President Andrew Jackson refused to uphold the ruling of this case, and directed the expulsion of the Cherokee nation. US Army forces were used in some cases to round them up. Their relocation and route is called the “The Trail of Tears.” Of the 15,000 who left, 4000 died on the journey to “Indian Territory” in the present-day state of Oklahoma.[33]

[32] One year later, however, in


Justice [30] and the injury to the Cherokee was severe enough to justify an injunction against the further execution of the state laws.[31]

Chief Justice John Marshall wrote that "the relationship of the tribes to the United States resembles that of a ‘ward to its guardian'."[27] Justice William Johnson added that the "law of nations" would regard "Indian tribes" as "nothing more than wandering hordes, held together only by ties of blood and habit, and having neither laws or government beyond what is required in a savage state."[28]

The Court did hear the case but declined to rule on the merits. The Court determined that the framers of the Constitution did not really consider the Indian Tribes as foreign nations but more as "domestic dependent nation[s]" and consequently the Cherokee Nation lacked the standing to sue as a "foreign" nation. Chief Justice Marshall said; "The court has bestowed its best attention on this question, and, after mature deliberation, the majority is of the opinion that an Indian tribe or nation within the United States is not a foreign state in the sense of the constitution, and cannot maintain an action in the courts of the United States." [Cherokee Nation v. State of Georgia, 30 U.S. 1 (1831)] The Court held open the possibility that it yet might rule in favor of the Cherokee "in a proper case with proper parties".

In June 1830, a delegation of Cherokee led by void all Georgia laws extended over Cherokee lands on the grounds that they violated the U.S. Constitution, United States-Cherokee treaties, and United States intercourse laws.

The case

When Ross and the Cherokee delegation failed to protect Cherokee lands through negotiation with the executive branch and through petitions to Congress, Ross challenged the actions of the federal government through the U.S. courts.

Ross found support in Congress from individuals in the Indian Removal Act, which authorized the president to set aside lands west of the Mississippi River to exchange for the lands of Indian nations in the east.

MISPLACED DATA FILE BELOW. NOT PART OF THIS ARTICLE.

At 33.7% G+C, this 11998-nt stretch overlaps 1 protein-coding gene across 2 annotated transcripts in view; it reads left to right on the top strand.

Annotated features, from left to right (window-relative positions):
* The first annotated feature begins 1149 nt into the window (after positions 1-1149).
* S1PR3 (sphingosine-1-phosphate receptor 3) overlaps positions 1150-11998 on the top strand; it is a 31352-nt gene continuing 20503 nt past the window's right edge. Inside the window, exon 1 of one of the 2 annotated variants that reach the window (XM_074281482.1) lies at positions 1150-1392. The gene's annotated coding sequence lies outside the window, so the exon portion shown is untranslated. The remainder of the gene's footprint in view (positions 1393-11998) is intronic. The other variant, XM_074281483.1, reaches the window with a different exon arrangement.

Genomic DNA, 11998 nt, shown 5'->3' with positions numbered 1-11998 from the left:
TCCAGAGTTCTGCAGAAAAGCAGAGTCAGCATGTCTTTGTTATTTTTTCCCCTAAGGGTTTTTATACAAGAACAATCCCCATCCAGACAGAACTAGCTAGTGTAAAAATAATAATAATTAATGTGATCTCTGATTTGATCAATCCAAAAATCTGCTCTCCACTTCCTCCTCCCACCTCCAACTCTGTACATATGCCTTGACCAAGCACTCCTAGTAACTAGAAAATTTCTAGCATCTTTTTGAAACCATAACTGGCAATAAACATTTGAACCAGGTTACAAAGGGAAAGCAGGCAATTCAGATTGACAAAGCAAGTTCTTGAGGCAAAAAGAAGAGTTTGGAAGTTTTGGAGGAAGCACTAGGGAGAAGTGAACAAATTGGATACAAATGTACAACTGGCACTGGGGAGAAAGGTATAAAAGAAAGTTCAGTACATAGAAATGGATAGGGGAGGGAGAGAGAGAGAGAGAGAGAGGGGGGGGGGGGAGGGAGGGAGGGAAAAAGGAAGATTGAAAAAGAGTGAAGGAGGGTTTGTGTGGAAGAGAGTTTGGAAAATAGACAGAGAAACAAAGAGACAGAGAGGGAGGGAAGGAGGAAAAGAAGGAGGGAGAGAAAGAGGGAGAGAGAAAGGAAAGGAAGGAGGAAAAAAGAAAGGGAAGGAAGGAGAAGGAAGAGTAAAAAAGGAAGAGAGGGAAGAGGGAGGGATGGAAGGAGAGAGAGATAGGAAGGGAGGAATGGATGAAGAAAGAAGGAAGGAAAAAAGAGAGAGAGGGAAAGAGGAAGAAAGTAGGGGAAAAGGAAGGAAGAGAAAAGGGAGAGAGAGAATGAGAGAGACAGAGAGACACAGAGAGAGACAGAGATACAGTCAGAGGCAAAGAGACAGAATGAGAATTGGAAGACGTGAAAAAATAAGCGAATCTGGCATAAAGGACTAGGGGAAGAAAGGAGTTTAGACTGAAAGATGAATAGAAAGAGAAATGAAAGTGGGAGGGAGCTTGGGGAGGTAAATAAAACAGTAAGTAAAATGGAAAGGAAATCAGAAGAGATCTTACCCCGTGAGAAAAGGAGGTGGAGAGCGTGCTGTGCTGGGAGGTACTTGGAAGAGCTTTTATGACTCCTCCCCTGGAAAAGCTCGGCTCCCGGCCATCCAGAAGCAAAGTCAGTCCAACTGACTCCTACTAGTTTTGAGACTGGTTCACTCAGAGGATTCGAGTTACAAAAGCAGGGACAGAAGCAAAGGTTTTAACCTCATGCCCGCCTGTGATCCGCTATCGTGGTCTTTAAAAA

On December 20, 1828, the state legislature of Georgia, fearful that the United States would not enforce (as a matter of Federal policy) the removal of the President Jackson, Ross wrote an immediate memorial to Congress, completely forgoing the customary correspondence and petitions to the President.

By 1823, the state government and citizens of Georgia began to agitate for the removal of the Cherokee Nation, in accordance with the agreements of 1802 with the federal government.[23] Congress responded by appropriating $30,000 to extinguish Cherokee title to land in Georgia.[24] In the fall of 1823, negotiators for the United States met with the Cherokee National Council at the tribe's capital city of Joseph McMinn, noted for being for removal, led the U.S. delegation.[25] When the negotiations to remove the tribe did not go well, the U.S. delegation resorted to trying to bribe the tribe's leaders.[fn 6]

State of Georgia

In 1817, the Treaty of the Cherokee Agency[17] began the start of the Indian removal era for the Cherokee.[18] The treaty promised an "acre for acre" land trade, if the Cherokee would leave their homeland and move to areas west of the Mississippi River.[fn 5][20] In 1819, the tribal government passed a law prohibiting any additional land cessions, providing for the death penalty for violation of the statute.[21] By the 1820s, most of the Cherokee had adopted a farming lifestyle similar to that of neighboring European Americans.[22]

Congress voted very small appropriations to support the removal, but policy changed under President James Monroe, who did not favor large-scale removal.[14] At the same time, the Cherokee were adopting some elements from European-American culture.[fn 4] During this period until 1816, numerous other treaties were signed by the Cherokee. In each they ceded land to the United States and allowed for roads to be constructed through Cherokee territory, but also kept the terms of the Holston treaty.[16]

At the turn of the century, the Cherokee still possessed about 53,000 square miles (140,000 km2) of land in Tennessee, North Carolina, Georgia, and Alabama.[11] In the meantime, white settlers eager for new lands urged the removal of the Cherokee and the opening of their remaining lands to settlement, pursuant to the promise made by the United States in 1802 to the State of Georgia.[12] President Thomas Jefferson also began to look at removing the tribe from their lands at this time.[13]

Cherokee Nation

[10][fn 3] for the United States.William Blount was signed by Cherokee leaders and Treaty of Holston In 1791 the [8][fn 2] After a war with the colonists, the Cherokee signed a peace treaty in 1785.[6] In 1775, one Cherokee village was described as having 100 houses, each with a garden, orchard, hothouse, and hog pens.[5][fn 1]